She had never wanted to kiss a girl: a woman. Maybe this would take her there. She looked at the small pile of powdered bark Leisel was arranging into two lines. She was beautiful; bewitching. Not that she was only attracted to her looks.
“No. I wanted to share our first time. As a thank-you for making me this,” Leisel said, smoothing the shirt over her breasts.
Sam was scared, but she was less scared of barrelling into the air. She did not know what women did. Well, she did.
She smiled at Leisel and gazed out into the night.
Campbell Taylor is often a phlebotomist, sometimes a sound-man, occasionally a performance poet. His short stories have been published in New Zealand and overseas. Born in Christchurch, he lives in Titahi Bay with his young daughter while he chips away at his first (or second) novel, depending on his mood.
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Avignon glows golden as an August field of ripe corn. A walled town: there is a sense of what it feels to be a mouse lost in sheaves, drowning in stalks. Will grips my hand and we go on.
I expected screams, terror-curdled wails, not this:
our heels echoing our hearts the only sounds as we make our way along the gravel path. The light, pied, in need of an artist to paint it, and there she sits, the so-called nightmare, just in view between the laddered shade of a sentry of trees, and the doorway of the madhouse.
Will adjusts the camera. I walk the last few yards alone, see in Camille’s hands stalks of corn; in her eyes, so blue, even now, it is eighteen ninety, I am not sixty-eight but twenty-nine, looking at the exhibition catalogue, yearning to meet the maker who would become my dearest friend. She did not disappoint.
There was a rumour she should not be in Montdevergues, as there was a rumour the rumour she started (Rodin stole her ideas) had her committed. Every rumour holds at least one ear of truth.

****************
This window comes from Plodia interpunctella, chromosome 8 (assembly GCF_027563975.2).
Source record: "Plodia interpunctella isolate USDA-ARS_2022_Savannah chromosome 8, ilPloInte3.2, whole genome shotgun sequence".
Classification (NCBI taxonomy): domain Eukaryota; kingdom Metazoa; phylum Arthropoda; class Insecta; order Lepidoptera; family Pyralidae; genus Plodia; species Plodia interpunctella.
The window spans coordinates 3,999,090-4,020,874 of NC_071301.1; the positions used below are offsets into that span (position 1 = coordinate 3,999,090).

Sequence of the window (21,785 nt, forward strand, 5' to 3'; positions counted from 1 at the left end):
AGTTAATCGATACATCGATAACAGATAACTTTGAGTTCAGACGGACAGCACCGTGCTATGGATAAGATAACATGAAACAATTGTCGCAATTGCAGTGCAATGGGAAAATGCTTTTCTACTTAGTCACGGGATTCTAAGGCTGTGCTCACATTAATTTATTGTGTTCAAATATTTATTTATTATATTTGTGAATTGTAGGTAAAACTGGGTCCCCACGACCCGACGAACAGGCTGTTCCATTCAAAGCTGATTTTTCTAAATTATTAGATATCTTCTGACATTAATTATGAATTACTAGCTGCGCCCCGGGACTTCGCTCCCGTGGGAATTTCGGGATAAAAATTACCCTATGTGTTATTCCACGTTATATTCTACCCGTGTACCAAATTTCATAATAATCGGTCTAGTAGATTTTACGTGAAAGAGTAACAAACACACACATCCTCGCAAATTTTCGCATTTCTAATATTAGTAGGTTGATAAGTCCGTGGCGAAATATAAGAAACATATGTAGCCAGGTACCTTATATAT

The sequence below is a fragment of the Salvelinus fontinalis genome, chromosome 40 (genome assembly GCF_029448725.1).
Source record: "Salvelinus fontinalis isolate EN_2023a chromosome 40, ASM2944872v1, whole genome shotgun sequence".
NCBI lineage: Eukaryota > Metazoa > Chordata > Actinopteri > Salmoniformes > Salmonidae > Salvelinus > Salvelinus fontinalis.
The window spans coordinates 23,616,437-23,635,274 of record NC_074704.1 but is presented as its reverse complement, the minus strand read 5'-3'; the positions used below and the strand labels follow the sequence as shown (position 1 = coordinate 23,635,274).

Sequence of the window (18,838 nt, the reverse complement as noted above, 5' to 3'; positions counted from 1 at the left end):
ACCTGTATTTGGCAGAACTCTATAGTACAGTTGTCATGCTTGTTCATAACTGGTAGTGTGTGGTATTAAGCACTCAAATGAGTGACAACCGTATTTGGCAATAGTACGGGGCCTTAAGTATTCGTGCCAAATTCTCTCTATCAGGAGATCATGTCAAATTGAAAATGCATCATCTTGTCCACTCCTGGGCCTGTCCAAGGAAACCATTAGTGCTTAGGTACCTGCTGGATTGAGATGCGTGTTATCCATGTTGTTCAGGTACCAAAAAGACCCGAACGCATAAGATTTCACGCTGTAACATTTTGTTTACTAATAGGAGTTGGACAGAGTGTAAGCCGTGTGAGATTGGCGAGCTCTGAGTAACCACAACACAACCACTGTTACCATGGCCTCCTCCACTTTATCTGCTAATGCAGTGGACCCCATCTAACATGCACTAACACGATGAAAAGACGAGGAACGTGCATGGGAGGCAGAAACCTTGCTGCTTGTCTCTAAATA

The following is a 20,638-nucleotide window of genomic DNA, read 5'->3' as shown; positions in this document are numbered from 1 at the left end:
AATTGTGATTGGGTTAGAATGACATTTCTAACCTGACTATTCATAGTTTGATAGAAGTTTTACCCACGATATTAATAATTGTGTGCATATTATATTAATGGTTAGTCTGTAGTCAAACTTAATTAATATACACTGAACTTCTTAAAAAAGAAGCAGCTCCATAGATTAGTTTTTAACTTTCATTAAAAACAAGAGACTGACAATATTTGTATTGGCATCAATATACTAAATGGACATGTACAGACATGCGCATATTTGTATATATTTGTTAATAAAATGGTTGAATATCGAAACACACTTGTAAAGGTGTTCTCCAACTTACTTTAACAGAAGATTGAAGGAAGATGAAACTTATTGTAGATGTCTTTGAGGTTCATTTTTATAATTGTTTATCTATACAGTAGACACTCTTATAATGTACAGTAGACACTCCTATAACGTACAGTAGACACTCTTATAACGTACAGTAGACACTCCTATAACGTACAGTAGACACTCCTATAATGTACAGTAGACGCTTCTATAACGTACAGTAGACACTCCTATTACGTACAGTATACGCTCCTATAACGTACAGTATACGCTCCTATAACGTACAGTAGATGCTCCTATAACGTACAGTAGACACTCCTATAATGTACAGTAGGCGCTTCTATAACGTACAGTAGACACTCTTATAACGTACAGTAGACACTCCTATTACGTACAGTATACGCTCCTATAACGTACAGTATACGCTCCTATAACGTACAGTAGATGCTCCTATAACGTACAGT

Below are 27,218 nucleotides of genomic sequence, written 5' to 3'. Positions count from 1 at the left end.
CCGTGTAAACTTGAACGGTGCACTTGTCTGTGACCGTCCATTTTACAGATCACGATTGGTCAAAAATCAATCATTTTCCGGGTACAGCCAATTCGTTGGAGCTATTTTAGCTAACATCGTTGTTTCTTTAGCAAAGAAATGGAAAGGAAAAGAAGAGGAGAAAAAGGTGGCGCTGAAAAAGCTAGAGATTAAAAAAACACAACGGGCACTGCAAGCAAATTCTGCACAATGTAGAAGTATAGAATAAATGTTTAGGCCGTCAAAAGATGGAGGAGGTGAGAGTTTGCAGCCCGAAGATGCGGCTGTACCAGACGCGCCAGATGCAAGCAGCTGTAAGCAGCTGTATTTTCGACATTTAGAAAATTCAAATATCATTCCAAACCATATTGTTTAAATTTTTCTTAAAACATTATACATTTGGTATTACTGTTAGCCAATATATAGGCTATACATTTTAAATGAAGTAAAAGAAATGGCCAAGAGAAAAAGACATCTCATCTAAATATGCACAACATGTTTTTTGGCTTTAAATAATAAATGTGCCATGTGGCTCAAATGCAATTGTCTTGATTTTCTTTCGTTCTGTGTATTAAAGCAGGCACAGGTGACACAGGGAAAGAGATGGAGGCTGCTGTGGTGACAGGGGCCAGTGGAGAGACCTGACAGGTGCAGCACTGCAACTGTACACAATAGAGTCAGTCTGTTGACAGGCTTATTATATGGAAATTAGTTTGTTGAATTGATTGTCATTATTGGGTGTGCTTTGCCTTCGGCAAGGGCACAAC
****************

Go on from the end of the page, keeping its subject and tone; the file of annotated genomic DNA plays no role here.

My forehead to felt: her hat.
“They told me you were mad.” A tear’s lost in the creases of my face.
“You pester me.” She has woven the corn into a sunwheel.
“Avenie ventosa, sine vento venenosa, cum vento fastidiosa. Forgive me.”
She gives me the sun. The camera clicks.
Short-listed for The Royal Society of New Zealand Manhire Prize, Rachel J. Fenton was winner of AUT’s Creative Writing Prize. She lives in Auckland.
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Once upon a time there was a brave little girl. She watched knights adventure forth while maidens stayed home. She decided she would rather be a knight and set about getting gifts to achieve that: from her parents a horse; from the groom riding lessons; from the mapmakers maps and navigation lessons; from the blacksmith a suit of armour and shield; from the tanner a saddle and bags; and from the carpenter a lance.
When everything was ready she set forth on her huge red horse Firefox. At first she was not a very good knight. She had had no practice but eventually she learned to kill or be killed. She travelled far and wide learning truths too strange to tell.